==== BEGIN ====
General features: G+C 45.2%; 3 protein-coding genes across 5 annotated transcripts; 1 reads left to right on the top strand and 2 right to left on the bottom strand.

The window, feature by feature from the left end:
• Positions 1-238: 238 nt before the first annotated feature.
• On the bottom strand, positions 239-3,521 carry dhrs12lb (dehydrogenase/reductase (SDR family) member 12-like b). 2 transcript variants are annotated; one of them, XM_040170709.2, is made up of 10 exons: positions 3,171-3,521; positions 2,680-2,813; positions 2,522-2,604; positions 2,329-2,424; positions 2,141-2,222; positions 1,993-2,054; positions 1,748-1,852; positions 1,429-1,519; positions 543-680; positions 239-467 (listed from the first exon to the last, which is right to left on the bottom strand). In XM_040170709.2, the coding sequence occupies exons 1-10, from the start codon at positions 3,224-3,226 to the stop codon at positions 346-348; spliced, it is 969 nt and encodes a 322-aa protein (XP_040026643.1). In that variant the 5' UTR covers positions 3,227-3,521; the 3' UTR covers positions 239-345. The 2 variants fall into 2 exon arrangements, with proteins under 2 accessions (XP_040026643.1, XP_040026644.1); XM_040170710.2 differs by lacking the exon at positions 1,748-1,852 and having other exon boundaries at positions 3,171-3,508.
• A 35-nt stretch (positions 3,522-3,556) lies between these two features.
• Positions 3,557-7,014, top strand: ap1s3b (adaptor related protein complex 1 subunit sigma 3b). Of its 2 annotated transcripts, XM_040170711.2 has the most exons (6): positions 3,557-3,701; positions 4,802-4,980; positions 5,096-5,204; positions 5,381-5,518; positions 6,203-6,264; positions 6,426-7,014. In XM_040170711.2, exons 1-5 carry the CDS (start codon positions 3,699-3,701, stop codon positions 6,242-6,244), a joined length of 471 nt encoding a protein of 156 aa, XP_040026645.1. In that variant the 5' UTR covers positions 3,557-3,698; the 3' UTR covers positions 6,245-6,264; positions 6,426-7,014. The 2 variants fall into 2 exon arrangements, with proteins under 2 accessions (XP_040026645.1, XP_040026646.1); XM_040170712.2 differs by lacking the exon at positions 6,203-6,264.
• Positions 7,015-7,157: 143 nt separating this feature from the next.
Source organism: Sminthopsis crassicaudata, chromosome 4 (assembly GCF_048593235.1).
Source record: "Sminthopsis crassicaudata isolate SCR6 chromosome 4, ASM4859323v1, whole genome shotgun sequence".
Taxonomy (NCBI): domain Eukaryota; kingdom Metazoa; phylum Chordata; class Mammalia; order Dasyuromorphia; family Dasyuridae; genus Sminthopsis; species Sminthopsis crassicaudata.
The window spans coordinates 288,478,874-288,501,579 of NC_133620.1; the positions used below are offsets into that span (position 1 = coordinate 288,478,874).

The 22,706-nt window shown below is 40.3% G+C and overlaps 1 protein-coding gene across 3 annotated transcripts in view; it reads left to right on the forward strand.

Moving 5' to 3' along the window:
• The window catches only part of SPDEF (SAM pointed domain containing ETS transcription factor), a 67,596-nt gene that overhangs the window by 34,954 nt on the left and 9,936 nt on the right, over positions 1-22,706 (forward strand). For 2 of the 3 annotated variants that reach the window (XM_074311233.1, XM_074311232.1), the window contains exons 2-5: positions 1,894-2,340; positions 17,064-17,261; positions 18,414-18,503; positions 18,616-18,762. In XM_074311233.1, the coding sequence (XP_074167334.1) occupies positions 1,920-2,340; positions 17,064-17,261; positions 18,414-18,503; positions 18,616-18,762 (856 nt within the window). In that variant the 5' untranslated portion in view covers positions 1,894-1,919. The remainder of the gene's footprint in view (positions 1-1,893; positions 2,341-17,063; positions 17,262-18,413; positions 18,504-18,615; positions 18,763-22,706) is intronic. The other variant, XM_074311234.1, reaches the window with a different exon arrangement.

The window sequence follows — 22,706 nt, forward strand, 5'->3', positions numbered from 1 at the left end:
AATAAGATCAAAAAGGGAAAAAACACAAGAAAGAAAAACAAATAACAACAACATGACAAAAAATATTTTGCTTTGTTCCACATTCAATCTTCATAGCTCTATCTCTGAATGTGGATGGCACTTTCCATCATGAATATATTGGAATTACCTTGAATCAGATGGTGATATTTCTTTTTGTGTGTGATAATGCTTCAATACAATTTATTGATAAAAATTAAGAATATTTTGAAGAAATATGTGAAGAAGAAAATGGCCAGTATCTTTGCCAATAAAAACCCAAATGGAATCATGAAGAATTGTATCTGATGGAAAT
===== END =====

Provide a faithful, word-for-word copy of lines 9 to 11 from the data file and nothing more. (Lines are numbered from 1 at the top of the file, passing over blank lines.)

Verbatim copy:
Source record: "Sminthopsis crassicaudata isolate SCR6 chromosome 4, ASM4859323v1, whole genome shotgun sequence".
Taxonomy (NCBI): domain Eukaryota; kingdom Metazoa; phylum Chordata; class Mammalia; order Dasyuromorphia; family Dasyuridae; genus Sminthopsis; species Sminthopsis crassicaudata.
The window spans coordinates 288,478,874-288,501,579 of NC_133620.1; the positions used below are offsets into that span (position 1 = coordinate 288,478,874).